Some of you may find it bizarre, but BuyLinuxCDs.co.uk, the commercial arm of this blog Linux notes from DarkDuck really gets orders for disks with different operating systems. We recently looked at Kubuntu 17.04 that was the leader for the number of orders this April when the newest version of Ubuntu family of operating systems was released.
Lubuntu was also in the top 3 of these distributions, along with Ubuntu itself. As long as I had a disk to be sent to the customer, why not use the chance to write a review of this operating system for you, my readers?
So, I downloaded the ISO image of Lubuntu 17.04 32-bit, which is 916 MB in size, and burnt it onto a DVD-R disk. This disk is in the drive of my Dell Inspirion 17 laptop.
The boot process of Lubuntu does not change with time. You still have the boot menu with multiple options and multiple configuration options. I selected the English language there along with English UK keyboard.
Once I selected “Try Lubuntu without install” and hit the Enter button, the boot sequence started. While it continues, you can see the Lubuntu logo with the famous five dots indicating the Ubuntu family underneath.
Boot process was reasonably short and soon I landed onto the default desktop.
Lubunut 17.04 gives you the classical desktop most of you got used to. There are only two icons on the desktop: Trash and Install Lubuntu 17.04.
|Lubuntu 17.04 welcome screen|
The desktop itself is in bright blue and purple tones. There are no alternative wallpapers in the default distribution.
The panel is at the bottom of the screen. The left part of the panel contains the menu button, file manager and browser shortcuts, Show Desktop icon and a switch between 4 virtual desktops.
The notification area is on the right. It has the Power Off button, clocks, volume, network and battery indicators.
The freshly booted operating system took a very decent 290 Mb of memory.
|Lubuntu 17.04 resource usage|
No wonders here.
Lubuntu 17.04 showed me no tricks, and quietly recognised and configured the Intel wireless network card of my Dell laptop.
I only had to type in the password after selecting my home network.
The default file manager in Lubuntu 17.04 is PCManFM. It has the Network option in the Go menu. Using it, I was able to navigate to the network shared drive I have at home and connect to it.
The partition mounted through the file manager was working as it should be in LibreOffice Save interface, but unfortunately was not available for GMail drag&drop or file attachment interface in Firefox. It means that I would still recommend you to use the fstab mounting if you wanted to install Lubuntu 17.04 on your computer and mount a remote network partition there.
I selected the English UK layout on the initial boot screen of my Live run of Lubuntu 17.04, and that was the layout I got my system with.
If you need to change the default layout or add another one, you need to use the approach that I had already mentioned in the article about Lubuntu 16.10.
First, add the Keyboard Layout Handler to the Panel, then right-click on it and call up the Settings interface, where the configuration can be done.
As usual, Lubuntu does not come with too many applications. You only get the very basic tools.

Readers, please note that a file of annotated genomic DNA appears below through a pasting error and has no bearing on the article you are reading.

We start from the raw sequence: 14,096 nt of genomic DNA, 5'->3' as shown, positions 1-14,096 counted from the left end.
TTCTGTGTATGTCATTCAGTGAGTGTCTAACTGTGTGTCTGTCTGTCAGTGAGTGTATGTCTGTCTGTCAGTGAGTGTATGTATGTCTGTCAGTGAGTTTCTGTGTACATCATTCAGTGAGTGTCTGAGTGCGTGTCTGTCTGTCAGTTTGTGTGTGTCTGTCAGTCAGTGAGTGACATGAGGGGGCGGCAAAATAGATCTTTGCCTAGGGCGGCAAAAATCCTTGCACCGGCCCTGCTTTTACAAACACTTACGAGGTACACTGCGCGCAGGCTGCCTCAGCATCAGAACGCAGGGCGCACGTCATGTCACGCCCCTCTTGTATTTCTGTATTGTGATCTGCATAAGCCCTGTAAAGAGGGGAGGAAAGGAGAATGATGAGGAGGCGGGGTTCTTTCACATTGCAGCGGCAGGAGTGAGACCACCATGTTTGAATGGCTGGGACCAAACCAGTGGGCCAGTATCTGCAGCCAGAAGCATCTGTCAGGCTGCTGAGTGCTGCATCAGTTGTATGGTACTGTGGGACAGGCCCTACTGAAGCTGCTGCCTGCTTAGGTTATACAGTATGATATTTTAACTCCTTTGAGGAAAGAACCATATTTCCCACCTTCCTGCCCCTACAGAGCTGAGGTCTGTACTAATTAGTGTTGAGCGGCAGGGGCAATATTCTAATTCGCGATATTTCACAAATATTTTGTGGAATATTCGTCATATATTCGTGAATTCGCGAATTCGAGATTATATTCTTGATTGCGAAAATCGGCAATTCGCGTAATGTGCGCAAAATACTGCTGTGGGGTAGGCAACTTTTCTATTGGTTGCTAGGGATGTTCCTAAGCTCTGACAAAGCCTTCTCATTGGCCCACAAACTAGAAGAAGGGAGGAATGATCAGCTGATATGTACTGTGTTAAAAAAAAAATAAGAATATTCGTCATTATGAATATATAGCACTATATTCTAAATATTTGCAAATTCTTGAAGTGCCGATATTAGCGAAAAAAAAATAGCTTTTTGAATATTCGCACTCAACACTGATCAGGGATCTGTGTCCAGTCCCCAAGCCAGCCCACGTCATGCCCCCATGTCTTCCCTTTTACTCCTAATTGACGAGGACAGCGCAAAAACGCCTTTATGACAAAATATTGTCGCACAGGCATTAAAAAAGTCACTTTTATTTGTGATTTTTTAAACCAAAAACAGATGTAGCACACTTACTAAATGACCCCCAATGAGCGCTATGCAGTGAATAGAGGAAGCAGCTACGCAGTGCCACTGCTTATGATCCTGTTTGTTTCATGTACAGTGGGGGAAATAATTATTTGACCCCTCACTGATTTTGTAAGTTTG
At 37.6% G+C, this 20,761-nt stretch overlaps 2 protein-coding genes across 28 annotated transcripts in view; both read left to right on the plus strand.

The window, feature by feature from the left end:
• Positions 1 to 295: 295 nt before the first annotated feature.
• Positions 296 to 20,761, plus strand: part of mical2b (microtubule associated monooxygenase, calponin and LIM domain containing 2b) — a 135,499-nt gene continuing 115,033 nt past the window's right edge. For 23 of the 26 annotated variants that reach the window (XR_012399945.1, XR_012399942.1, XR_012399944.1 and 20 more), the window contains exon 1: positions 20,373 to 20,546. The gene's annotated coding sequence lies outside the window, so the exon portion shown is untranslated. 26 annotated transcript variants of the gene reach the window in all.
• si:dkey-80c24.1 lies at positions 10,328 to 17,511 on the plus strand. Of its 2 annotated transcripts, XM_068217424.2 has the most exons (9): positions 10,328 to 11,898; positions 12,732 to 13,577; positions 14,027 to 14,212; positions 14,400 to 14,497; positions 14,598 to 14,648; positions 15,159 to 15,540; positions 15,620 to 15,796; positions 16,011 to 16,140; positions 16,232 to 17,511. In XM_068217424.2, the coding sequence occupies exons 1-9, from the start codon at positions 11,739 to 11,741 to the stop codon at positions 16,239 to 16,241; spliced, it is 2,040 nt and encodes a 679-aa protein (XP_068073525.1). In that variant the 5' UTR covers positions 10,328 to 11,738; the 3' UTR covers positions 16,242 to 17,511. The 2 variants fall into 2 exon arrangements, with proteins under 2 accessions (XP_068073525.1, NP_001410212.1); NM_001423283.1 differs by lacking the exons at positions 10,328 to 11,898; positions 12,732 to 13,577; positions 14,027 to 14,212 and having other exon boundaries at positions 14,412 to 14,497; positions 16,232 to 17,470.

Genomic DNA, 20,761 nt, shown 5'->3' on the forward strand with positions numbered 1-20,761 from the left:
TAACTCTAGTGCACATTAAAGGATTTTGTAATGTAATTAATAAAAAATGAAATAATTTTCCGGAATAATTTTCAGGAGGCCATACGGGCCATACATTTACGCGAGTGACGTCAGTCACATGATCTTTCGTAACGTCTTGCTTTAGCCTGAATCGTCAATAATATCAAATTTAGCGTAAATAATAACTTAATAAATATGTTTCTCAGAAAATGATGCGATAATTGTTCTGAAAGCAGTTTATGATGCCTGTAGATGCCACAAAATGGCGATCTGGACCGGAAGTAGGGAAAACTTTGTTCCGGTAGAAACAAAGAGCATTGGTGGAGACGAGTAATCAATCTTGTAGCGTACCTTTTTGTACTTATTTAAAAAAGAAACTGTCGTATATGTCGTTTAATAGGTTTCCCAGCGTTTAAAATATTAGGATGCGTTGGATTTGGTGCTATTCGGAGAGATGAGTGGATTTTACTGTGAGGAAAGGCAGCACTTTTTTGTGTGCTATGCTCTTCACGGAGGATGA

Firefox 52.0.1 is the default and the only available browser. It comes with Sylpheed mail client, Transmission torrent client and Pidgin internet messenger.
Gnumeric and Abiword are the only representatives of the Office tools.
SimpleScan, mtPaint and Document Viewer are the only graphical tools in this operating system available out of the box.
The Multimedia menu section includes most of the available applications in the menu: Audacious, GNOME mPlayer, mpv Media Player – these are 3 players that come along with Xfburn disk burning utility, Pulse Audio control and guvcview webcam utility.
Of course, there are many smaller utilities and system tools like LxTerminal, GParted, Image Viewer, Leafpad and so on.
There are no games in the default distribution.
In general, the selection and menu structure are somewhat questionable. Why are there 3 multimedia players? Why is ImageViewer in the Accessories, but not in the Graphics section?
Of course, the whole range of Ubuntu applications and PPAs are available for your convenience. The software management tool is called Software and located in the System Tools menu section. When started, it first took some time to load the “software catalog”, probably updating the repositories from the Internet. There was no progress bar or any details during that update, which actually took quite a long time.
What goes straight into your eyes is that Software tool has a different theme from other applications. It’s a foreign body here.
Whatever it looks like, it worked for me. I was able to navigate through the different sections and search function. Just to try the process, I installed the 3d Chess game – the small application that is easy to download and check. It simply worked.
Lubuntu comes well prepared for multimedia playback.
MPV media player started playing the MP3 files from my computer without any additional requirements.
Firefox was able to play videos from YouTube in Lubuntu 17.04. Sites like Vimeo and BBC iPlayer also worked straight away.
|Lubuntu 17.04 multimedia|
Lubuntu 17.04 continues to deliver a nice and friendly environment for those who like a light and snappy uncomplicated experience without many graphical bells and whistles. And it still lacks a common theme for applications and their design, because LXDE is not fully a “desktop environment” per se.
The Live session of Lubuntu 17.04 felt quick and snappy for me, which is no wonder on my new laptop.
The only small problem I mentioned in this review was the set of default applications. But that’s easy to fix, isn’t it?
How do you find Lubuntu 17.04 yourself?
Video used on the screenshot: https://www.youtube.com/watch?v=WQlghAHMHbY